The Institute for Pancreatic Islet Researcht (IPI) focuses on basic and clinical research on pancreatic beta cells, which are responsible for production and secretion of insulin. http://www.helmholtz-muenchen.de/en/ipi

The German Center for Diabetes Research (DZD) is a national association that brings together experts in the field of diabetes research and combines basic research, translational research, epidemiology and clinical applications. The aim is to develop novel strategies for personalized prevention and treatment of diabetes. Members are Helmholtz Zentrum München – German Research Center for Environmental Health, the German Diabetes Center in Düsseldorf, the German Institute of Human Nutrition in Potsdam-Rehbrücke, the Paul Langerhans Institute Dresden of the Helmholtz Zentrum München at the University Medical Center Carl Gustav Carus of the TU Dresden and the Institute for Diabetes Research and Metabolic Diseases of the Helmholtz Zentrum München at the Eberhard-Karls-University of Tuebingen together with associated partners at the Universities in Heidelberg, Cologne, Leipzig, Lübeck and Munich. http://www.dzd-ev.de/en/index.html

Contact for the media:
Department of Communication, Helmholtz Zentrum München - German Research Center for Environmental Health, Ingolstädter Landstr. 1, 85764 Neuherberg - Tel. +49 89 3187 2238 - Fax: +49 89 3187 3324 - E-mail: presse@helmholtz-muenchen.de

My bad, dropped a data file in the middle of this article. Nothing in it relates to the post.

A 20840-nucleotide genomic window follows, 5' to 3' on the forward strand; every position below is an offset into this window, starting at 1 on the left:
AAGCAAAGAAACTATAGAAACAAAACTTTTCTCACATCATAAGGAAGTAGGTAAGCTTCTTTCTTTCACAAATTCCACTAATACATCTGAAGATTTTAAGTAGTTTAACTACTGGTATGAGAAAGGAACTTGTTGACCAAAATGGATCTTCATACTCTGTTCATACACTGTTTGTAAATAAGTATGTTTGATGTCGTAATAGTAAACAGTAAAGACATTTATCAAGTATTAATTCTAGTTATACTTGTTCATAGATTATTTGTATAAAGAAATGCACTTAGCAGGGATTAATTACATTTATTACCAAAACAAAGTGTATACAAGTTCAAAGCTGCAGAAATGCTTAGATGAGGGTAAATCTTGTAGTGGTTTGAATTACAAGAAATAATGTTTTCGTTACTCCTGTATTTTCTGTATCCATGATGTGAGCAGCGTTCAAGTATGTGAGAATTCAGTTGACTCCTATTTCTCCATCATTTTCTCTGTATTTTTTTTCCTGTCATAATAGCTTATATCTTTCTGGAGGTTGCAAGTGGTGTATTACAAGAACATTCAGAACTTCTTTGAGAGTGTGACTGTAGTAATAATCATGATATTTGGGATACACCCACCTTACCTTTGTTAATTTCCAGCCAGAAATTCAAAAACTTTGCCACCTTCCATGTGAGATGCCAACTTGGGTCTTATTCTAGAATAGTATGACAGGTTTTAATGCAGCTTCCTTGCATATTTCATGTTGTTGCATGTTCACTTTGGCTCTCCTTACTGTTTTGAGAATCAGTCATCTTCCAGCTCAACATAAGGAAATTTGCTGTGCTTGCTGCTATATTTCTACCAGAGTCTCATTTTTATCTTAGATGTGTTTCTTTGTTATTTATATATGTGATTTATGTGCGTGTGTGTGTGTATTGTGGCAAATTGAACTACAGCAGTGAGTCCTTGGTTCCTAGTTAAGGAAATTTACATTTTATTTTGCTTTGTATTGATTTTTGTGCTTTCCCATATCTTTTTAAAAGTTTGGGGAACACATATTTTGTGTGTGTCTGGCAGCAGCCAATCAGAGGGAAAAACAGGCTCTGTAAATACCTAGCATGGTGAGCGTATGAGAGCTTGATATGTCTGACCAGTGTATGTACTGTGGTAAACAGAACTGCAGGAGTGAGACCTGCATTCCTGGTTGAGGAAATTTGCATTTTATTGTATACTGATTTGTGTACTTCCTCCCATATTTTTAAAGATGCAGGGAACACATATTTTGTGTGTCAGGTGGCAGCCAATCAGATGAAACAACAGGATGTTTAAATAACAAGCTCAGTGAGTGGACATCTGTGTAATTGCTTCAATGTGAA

Scientific Contact at Helmholtz Zentrum München:
Dr. Ünal Coskun, Helmholtz Zentrum München - German Research Center for Environmental Health, Institute for Pancreatic Islet Research, Fetscherstrasse 74, 01307 Dresden - Tel. +49 351 796 5340 - E-mail: uenal.coskun@helmholtz-muenchen.de

Sonja Opitz | Helmholtz Zentrum München - Deutsches Forschungszentrum für Gesundheit und Umwelt

Further reports about: Diabetes Environmental Health Gesundheit Helmholtz receptor transmembrane

All articles from Life Sciences >>>

The most recent press releases about innovation >>>

Die letzten 5 Focus-News des innovations-reports im Überblick:

Im Focus: Storage & Transport of highly volatile Gases made safer & cheaper by the use of “Kinetic Trapping"

Augsburg chemists present a new technology for compressing, storing and transporting highly volatile gases in porous frameworks/New prospects for gas-powered vehicles